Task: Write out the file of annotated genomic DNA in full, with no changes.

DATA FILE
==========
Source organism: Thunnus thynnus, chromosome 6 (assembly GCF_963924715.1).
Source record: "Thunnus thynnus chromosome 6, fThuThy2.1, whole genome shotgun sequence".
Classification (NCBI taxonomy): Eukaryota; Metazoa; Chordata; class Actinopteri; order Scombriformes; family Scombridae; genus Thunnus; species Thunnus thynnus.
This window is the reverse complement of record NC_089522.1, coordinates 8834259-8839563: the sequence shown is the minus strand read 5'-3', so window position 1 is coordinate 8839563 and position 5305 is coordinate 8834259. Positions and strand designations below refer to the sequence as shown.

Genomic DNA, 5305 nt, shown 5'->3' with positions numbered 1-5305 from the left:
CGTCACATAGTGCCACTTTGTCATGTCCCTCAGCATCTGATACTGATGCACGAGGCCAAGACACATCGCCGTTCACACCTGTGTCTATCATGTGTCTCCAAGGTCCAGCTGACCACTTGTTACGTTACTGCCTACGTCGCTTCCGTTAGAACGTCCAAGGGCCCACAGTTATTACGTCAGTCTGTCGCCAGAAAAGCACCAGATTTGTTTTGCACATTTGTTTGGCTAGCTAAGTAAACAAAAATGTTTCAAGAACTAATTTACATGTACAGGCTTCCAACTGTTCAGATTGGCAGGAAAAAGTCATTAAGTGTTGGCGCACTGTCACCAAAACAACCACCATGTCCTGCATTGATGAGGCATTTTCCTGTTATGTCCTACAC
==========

Source organism: Thunnus thynnus, chromosome 6 (assembly GCF_963924715.1).
Source record: "Thunnus thynnus chromosome 6, fThuThy2.1, whole genome shotgun sequence".
Classification (NCBI taxonomy): Eukaryota; Metazoa; Chordata; class Actinopteri; order Scombriformes; family Scombridae; genus Thunnus; species Thunnus thynnus.
This window is the reverse complement of record NC_089522.1, coordinates 8834259-8839563: the sequence shown is the minus strand read 5'-3', so window position 1 is coordinate 8839563 and position 5305 is coordinate 8834259. Positions and strand designations below refer to the sequence as shown.

Genomic DNA, 5305 nt, shown 5'->3' with positions numbered 1-5305 from the left:
CGTCACATAGTGCCACTTTGTCATGTCCCTCAGCATCTGATACTGATGCACGAGGCCAAGACACATCGCCGTTCACACCTGTGTCTATCATGTGTCTCCAAGGTCCAGCTGACCACTTGTTACGTTACTGCCTACGTCGCTTCCGTTAGAACGTCCAAGGGCCCACAGTTATTACGTCAGTCTGTCGCCAGAAAAGCACCAGATTTGTTTTGCACATTTGTTTGGCTAGCTAAGTAAACAAAAATGTTTCAAGAACTAATTTACATGTACAGGCTTCCAACTGTTCAGATTGGCAGGAAAAAGTCATTAAGTGTTGGCGCACTGTCACCAAAACAACCACCATGTCCTGCATTGATGAGGCATTTTCCTGTTATGTCCTACAC